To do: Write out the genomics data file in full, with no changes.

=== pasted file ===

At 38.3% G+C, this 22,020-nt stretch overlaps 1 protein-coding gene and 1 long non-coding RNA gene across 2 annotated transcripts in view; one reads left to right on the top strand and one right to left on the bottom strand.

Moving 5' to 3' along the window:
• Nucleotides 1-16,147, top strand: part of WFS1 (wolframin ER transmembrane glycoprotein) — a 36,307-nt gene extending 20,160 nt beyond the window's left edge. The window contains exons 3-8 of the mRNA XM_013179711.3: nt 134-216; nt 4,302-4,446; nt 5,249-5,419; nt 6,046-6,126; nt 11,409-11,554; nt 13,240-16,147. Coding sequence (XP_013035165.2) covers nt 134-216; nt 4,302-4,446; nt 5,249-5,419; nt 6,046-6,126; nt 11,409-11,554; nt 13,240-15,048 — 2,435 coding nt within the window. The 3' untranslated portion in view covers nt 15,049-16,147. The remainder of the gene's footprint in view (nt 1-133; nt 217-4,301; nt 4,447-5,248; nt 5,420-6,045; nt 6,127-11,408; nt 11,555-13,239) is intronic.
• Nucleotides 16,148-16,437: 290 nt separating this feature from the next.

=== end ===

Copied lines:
At 38.3% G+C, this 22,020-nt stretch overlaps 1 protein-coding gene and 1 long non-coding RNA gene across 2 annotated transcripts in view; one reads left to right on the top strand and one right to left on the bottom strand.

Moving 5' to 3' along the window:
• Nucleotides 1-16,147, top strand: part of WFS1 (wolframin ER transmembrane glycoprotein) — a 36,307-nt gene extending 20,160 nt beyond the window's left edge. The window contains exons 3-8 of the mRNA XM_013179711.3: nt 134-216; nt 4,302-4,446; nt 5,249-5,419; nt 6,046-6,126; nt 11,409-11,554; nt 13,240-16,147. Coding sequence (XP_013035165.2) covers nt 134-216; nt 4,302-4,446; nt 5,249-5,419; nt 6,046-6,126; nt 11,409-11,554; nt 13,240-15,048 — 2,435 coding nt within the window. The 3' untranslated portion in view covers nt 15,049-16,147. The remainder of the gene's footprint in view (nt 1-133; nt 217-4,301; nt 4,447-5,248; nt 5,420-6,045; nt 6,127-11,408; nt 11,555-13,239) is intronic.
• Nucleotides 16,148-16,437: 290 nt separating this feature from the next.